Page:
I’ve found that a simple “I’m sorry but that makes me uncomfortable” is usually sufficient if someone is being rude, and if someone is flirting harmlessly, I won’t engage but I don’t like to be cruel either. I don’t want to discourage men unnecessarily, and politely know I’m unavailable. I also don’t make the habit of walking around not-great parts town by myself or going out to bars, where most of my more unpleasant run ins have occurred. Most men are genuinely charmed by a smile, but will respect boundaries if you maintain them.

[–][deleted]  (1 child) | Copy Link


[–]kittxxn4 Stars[S] 4 points5 points  (0 children) | Copy Link

It doesn’t have to be a big enthusiastic smile! I can’t help but smile when I think of the things I’m grateful for, think about my favorite moment of the day, or a memory from my childhood. And I’m sure I’m not constantly smiling, it’s just a much more conscious part of my day.

What’s the worst thing that could happen if you smile at a stranger? They look away. But the impact it has made on me has been so positive, I don’t mind if some strangers think I’m odd.

[–]Dr__Noonian__Soong15 points16 points  (0 children) | Copy Link

This is beautiful! In my mind your story played out like a movie and the lady’s face was a monk/nun named Pema Chodron, who I adore. That lady got on that bus everyday as your teacher, and you were an excellent student!

[–]the_ranch_gal2 points3 points  (0 children) | Copy Link

This is such a great and beautiful post. Thank you for sharing!

[–]BonnieBelle2552 points3 points  (0 children) | Copy Link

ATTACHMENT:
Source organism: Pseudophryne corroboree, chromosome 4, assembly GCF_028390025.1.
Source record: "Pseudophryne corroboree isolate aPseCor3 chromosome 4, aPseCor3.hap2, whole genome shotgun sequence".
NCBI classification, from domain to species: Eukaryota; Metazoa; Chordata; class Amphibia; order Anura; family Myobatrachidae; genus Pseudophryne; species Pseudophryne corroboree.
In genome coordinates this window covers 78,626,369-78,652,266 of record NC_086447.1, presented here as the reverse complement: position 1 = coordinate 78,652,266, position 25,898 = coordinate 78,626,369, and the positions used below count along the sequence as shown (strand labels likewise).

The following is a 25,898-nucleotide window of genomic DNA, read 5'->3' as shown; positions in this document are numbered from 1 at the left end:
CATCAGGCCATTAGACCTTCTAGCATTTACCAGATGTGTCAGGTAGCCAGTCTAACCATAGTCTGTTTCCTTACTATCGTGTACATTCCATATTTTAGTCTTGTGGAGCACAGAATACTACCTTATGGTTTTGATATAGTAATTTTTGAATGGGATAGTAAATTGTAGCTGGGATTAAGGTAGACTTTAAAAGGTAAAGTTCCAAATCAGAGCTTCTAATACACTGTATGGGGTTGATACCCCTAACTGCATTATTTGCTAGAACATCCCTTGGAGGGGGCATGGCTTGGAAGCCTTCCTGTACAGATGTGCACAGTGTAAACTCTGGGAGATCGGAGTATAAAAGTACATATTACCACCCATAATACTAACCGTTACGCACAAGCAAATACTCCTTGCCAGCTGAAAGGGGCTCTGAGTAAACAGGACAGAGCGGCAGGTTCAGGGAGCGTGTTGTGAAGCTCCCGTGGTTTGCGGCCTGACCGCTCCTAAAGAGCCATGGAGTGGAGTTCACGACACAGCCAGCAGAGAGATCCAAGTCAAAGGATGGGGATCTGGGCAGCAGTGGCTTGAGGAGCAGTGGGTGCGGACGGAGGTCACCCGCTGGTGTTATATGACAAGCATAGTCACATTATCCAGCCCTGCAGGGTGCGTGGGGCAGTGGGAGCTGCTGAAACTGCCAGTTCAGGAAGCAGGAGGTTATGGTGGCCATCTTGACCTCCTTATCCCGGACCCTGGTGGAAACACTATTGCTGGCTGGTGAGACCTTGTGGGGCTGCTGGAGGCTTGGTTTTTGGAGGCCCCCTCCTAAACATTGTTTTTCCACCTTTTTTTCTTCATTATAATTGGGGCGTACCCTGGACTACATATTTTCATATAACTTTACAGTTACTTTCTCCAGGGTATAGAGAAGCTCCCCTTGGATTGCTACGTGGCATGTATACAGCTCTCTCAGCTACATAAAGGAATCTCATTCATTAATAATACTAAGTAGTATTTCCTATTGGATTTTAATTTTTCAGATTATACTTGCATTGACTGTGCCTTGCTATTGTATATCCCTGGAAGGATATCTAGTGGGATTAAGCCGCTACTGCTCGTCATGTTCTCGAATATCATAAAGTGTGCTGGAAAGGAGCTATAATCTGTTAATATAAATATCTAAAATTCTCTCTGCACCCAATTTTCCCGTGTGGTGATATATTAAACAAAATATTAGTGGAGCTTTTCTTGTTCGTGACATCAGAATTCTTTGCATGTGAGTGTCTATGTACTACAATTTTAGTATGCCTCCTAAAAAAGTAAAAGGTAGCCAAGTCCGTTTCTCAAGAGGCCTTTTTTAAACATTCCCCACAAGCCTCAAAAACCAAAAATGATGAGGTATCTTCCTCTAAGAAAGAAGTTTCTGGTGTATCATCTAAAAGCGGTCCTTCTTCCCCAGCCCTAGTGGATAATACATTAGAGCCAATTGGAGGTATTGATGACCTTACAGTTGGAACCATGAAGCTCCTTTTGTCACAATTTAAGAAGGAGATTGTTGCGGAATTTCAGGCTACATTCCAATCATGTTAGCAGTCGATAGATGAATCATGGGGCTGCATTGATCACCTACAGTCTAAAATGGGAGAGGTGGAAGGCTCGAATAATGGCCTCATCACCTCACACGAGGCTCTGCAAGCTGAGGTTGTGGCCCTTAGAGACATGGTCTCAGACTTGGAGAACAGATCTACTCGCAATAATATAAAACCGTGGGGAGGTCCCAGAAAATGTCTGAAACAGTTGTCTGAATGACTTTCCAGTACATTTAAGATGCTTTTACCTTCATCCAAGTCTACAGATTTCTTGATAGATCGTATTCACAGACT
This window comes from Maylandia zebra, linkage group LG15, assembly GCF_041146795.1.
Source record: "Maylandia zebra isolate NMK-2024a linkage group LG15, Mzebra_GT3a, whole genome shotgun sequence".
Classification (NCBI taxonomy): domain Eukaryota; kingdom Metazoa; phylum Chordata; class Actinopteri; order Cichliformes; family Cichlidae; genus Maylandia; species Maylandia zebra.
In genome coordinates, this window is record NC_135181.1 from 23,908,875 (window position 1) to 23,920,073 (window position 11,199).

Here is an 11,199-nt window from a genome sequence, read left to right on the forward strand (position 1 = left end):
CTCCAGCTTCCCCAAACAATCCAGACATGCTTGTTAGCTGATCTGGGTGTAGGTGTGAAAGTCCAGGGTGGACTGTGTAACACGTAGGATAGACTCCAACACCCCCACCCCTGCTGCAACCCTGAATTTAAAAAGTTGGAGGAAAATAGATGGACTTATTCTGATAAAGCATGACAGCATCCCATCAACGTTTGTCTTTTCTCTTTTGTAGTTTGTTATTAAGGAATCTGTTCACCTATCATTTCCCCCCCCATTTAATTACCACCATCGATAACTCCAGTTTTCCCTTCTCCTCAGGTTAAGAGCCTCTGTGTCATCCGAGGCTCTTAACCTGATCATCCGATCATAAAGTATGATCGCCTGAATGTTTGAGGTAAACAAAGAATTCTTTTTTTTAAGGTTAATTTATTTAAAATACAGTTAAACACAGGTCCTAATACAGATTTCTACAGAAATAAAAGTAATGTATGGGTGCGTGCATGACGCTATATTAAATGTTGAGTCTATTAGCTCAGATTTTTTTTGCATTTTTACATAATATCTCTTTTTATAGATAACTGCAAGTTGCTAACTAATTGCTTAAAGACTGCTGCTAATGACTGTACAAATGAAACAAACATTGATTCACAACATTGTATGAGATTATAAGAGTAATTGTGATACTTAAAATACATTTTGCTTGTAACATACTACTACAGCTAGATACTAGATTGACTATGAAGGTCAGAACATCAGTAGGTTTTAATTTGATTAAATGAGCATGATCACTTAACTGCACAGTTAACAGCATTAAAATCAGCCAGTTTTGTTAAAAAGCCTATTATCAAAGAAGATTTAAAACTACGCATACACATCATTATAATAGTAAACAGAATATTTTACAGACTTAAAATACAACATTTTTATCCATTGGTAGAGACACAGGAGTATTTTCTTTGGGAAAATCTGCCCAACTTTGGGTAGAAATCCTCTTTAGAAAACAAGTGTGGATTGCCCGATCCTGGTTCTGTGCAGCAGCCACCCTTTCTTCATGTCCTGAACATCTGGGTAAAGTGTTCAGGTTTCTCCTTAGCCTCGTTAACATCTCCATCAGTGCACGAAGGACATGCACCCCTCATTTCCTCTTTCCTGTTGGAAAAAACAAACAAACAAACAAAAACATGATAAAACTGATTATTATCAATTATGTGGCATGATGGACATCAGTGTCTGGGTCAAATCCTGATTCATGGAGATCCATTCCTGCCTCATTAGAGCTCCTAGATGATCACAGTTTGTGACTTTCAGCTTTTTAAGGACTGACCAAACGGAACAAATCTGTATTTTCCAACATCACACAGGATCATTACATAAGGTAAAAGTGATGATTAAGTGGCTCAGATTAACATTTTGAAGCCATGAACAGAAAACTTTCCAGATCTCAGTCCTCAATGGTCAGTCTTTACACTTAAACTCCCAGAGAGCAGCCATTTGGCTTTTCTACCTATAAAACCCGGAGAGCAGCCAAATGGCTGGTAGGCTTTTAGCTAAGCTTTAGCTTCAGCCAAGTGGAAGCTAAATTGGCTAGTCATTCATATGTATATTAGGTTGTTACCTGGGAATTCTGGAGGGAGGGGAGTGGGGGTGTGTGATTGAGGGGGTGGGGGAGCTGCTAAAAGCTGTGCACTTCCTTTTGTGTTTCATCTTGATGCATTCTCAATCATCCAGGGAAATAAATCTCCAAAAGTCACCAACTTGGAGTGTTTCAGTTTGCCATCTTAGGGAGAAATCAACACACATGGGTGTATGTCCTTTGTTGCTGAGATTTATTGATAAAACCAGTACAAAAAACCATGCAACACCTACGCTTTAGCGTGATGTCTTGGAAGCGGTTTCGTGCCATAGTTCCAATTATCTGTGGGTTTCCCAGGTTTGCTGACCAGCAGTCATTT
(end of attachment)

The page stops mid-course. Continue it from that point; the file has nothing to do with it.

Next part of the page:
I live in the south (US) where it’s the norm to smile at strangers. It’s been weird wearing a mask and not being able to smile at each other. Usually it’s a small, somewhat fake smile. But I know what you mean - there was a girl at my school who always gave the biggest genuine smile when making eye contact. It was so contagious. We weren’t even very close. I think about her sometimes :)

[–]topsul1 point2 points  (0 children) | Copy Link

I love this. I find myself applying more eye makeup right now because when you wear a mask all you can see is your eyes. I also speak to people more in the grocery store. Because normally I would smile at them, but they can’t tell I’m doing that.

[–]cast-away-ramadi064 points5 points  (0 children) | Copy Link

Remember this lesson for the rest of your life. You can control how to feel and how you emotionally respond to things even while you can't always control what happens in your life. No one else can make you feel bad, you have to let them.

Too often I hear from friends and acquaintances that their partner doesn't make them happy. That's not their job, that's yours and you can control how you feel.

Congrats on this btw. I honestly think most people never figure this out - they let others or circumstances dictate how they feel.

[–]ZBawaKaul1 point2 points  (0 children) | Copy Link

I love this.

[–]organicsunshine1 point2 points  (0 children) | Copy Link

This is the first advice in How to Win Friends and Influence People. A must read for everyone.

[–]FleetingWishEndorsed Contributor0 points1 point  (1 child) | Copy Link

I am awarding you a star for this.

[–]kittxxn4 Stars[S] 0 points1 point  (0 children) | Copy Link

Thank you so much!

You can kill a man, but you can't kill an idea.